Selecting First-Line Treatment for EGFR-Mutated Advanced NSCLC


Experts briefly reflect on optimal frontline treatment strategies for a patient who presents with EGFR-mutated advanced non–small cell lung cancer.

Gregory J. Riely, MD, PhD:
For this case, the next step [is] we identify [that] the patient has an EGFR exon 20 insertion mutation....We'll talk a little bit about the data that's available. First, I would highlight that the data available for new drugs in this context is all in the second-line setting. For patients with an EGFR exon 20 insertion, for first-line treatment, we're really thinking about conventional, first-line treatment approaches. What I would highlight is that some of the more standard approaches [include what] you call platinum-doublet chemotherapy. Platinum pemetrexed would be a standard initial treatment. There also seems to be a role for checkpoint inhibitors, but it's not as well-clarified in patients with EGFR exon 20 insertions. Patients with EGFR exon 20 insertions were included in the standard trials where a checkpoint inhibitor plus chemotherapy were found to be superior to chemotherapy alone, but that was a relatively small group there. It's a little harder to tease out what the role of checkpoint inhibitors is in this context. But the specific example I’d highlight is if we found this patient has an EGFR exon 20 insertion, and let's say they also had a PD-L1 score of 60%. Lauren, how would you approach a patient with high PD-L1 and an EGFR exon 20 insertion for initial treatment for their care?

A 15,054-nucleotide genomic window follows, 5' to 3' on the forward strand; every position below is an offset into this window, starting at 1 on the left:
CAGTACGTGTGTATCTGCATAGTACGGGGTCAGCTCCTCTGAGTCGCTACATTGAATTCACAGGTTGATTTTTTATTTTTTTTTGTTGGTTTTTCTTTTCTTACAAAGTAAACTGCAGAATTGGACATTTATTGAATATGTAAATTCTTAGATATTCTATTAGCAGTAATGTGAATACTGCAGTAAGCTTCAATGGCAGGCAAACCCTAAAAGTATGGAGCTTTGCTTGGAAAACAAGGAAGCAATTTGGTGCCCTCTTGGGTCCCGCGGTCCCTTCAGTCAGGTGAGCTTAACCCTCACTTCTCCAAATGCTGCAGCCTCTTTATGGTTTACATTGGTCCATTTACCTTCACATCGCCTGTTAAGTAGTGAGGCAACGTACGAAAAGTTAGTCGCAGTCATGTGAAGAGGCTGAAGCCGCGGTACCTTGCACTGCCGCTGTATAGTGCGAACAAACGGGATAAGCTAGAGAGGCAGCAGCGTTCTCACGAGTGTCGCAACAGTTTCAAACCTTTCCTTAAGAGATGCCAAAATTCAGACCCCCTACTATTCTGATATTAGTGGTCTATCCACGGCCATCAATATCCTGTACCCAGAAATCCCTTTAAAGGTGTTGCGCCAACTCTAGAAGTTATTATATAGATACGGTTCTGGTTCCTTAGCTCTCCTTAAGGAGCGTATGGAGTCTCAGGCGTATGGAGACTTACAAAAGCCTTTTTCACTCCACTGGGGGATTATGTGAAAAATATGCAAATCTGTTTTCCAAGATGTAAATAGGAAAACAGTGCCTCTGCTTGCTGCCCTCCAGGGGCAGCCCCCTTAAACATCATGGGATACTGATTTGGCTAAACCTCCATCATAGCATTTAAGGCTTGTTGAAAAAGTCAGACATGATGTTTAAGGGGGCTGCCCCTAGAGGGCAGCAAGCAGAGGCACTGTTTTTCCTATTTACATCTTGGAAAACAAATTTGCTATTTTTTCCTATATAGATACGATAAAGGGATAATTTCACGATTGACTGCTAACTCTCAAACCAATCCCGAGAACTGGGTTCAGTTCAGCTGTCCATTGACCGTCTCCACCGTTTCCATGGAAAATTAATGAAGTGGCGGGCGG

Lauren Welch, MSN, NP-C, AOCNP: Well, that would be a conversation, wouldn't it? We always go back to the EGFR paradigm that we know with osimertinib and how it does not play well with immunotherapy, wanting to be thoughtful about how we sequence therapies in that context. However, I have seen several patients with EGFR exon 20 insertions who were referred to us for clinical trials, and they had had platinum-based chemotherapy with PD-1 or PD-L1 and then went on to receive 1 of the newly approved therapies for EGFR exon 20. Anecdotally, they did fine; some of them even had some responses. I can't say definitively; I think that would be a conversation with the patient and just acknowledging [that] we're a little bit in a gray zone with these specific mutations, although my experience is that patients with EGFR exon 20 insertions have a very similar demographic. Many of them are never smokers [or] maybe Asian or Caucasian patients. Our first recommendation would probably be to hold the immunotherapy, just since we know that patients with EGFR mutations don't tend to respond as well to immunotherapy. But it would be a conversation with the patient to be sure.

Gregory J. Riely, MD, PhD: That's exactly right. Maybe the 1 thing I wouldn't do in this context—despite the high PD-L1 score—I wouldn't give [INAUDIBLE] a checkpoint inhibitor. I think that would be unlikely to be effective—particularly in a patient like the one we're talking about here who has some signs of disease, with 10 lbs. of unintentional weight loss, and things like that. Of the options, either platinum-doublet chemotherapy or platinum-doublet chemotherapy with checkpoint inhibitor would both be reasonable options.

Transcript edited for clarity.

Related Videos
Expert on NSCLC
Experts on NSCLC
Expert on NSCLC
Expert on NSCLC
Experts on NSCLC
Expert on NSCLC
In terms of tumor control, treatment with cabozantinib and atezolizumab led to an overall response rate of 19% among patients with advanced non–small cell lung cancer, according to Joel W. Neal, MD, PhD.
Experts on lung cancer
Expert on lung cancer
Related Content